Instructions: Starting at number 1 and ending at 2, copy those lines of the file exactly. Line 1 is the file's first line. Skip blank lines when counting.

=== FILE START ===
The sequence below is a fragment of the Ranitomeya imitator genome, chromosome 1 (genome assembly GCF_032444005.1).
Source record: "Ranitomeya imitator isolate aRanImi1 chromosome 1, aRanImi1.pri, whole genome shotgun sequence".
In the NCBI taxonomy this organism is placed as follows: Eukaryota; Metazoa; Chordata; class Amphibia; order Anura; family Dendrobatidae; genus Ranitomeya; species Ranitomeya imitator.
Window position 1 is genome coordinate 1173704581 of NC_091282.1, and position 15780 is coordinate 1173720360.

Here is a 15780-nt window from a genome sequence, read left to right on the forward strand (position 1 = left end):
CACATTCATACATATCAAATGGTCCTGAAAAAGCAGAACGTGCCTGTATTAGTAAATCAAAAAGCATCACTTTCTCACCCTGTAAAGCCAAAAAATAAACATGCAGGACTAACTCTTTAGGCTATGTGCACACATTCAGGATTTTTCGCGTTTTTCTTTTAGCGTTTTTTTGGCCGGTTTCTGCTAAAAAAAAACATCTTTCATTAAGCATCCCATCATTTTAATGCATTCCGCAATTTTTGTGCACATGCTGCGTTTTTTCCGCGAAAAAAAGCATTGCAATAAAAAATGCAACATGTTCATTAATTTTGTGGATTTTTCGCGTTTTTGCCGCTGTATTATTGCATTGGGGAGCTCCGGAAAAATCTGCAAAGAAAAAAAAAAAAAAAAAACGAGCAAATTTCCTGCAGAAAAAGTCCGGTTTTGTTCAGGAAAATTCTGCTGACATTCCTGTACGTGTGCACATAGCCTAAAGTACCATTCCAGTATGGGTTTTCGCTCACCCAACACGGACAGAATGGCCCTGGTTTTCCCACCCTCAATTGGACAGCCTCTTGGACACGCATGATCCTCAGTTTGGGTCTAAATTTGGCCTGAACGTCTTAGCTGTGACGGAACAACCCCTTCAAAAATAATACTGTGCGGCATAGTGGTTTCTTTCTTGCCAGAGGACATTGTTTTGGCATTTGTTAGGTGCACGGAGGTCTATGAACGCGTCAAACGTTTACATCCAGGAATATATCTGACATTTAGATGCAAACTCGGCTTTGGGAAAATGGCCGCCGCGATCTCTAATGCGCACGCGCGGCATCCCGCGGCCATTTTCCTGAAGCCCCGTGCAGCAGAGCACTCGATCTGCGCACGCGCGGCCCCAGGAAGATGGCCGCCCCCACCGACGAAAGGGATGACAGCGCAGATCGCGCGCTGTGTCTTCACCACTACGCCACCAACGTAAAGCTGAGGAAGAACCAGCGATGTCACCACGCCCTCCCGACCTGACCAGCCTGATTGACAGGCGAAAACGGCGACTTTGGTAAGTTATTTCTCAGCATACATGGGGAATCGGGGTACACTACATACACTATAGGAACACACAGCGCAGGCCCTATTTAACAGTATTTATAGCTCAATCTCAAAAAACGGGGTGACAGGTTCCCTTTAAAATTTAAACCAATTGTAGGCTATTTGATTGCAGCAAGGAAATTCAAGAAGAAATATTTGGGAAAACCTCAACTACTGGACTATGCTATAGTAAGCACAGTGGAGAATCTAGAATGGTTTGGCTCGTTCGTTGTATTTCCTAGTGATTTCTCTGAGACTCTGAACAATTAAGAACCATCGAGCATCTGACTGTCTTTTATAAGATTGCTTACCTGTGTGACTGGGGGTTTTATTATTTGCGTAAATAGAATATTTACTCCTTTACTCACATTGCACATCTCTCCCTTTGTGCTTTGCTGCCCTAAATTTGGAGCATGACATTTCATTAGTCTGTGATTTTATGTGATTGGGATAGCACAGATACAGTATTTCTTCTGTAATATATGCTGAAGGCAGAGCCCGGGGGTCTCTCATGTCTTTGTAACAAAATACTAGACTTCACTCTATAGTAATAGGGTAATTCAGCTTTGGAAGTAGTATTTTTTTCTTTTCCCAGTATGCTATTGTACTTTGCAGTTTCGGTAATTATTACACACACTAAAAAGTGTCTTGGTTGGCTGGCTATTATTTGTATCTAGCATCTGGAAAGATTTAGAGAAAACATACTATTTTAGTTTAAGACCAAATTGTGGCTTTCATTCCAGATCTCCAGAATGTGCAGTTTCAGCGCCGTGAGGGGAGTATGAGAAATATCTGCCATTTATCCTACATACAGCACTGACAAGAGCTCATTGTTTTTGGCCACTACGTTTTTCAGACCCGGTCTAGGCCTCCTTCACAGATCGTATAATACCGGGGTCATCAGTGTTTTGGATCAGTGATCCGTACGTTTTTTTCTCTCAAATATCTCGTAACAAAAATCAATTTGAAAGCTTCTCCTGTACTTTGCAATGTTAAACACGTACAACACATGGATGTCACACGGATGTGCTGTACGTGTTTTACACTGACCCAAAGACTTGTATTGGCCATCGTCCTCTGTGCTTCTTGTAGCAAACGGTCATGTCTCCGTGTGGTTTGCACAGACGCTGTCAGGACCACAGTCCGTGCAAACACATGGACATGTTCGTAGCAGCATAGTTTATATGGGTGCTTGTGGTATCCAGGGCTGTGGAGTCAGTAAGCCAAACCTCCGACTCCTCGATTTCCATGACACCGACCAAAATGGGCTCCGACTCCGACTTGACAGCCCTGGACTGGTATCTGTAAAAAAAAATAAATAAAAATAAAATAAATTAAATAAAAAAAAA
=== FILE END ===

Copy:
The sequence below is a fragment of the Ranitomeya imitator genome, chromosome 1 (genome assembly GCF_032444005.1).
Source record: "Ranitomeya imitator isolate aRanImi1 chromosome 1, aRanImi1.pri, whole genome shotgun sequence".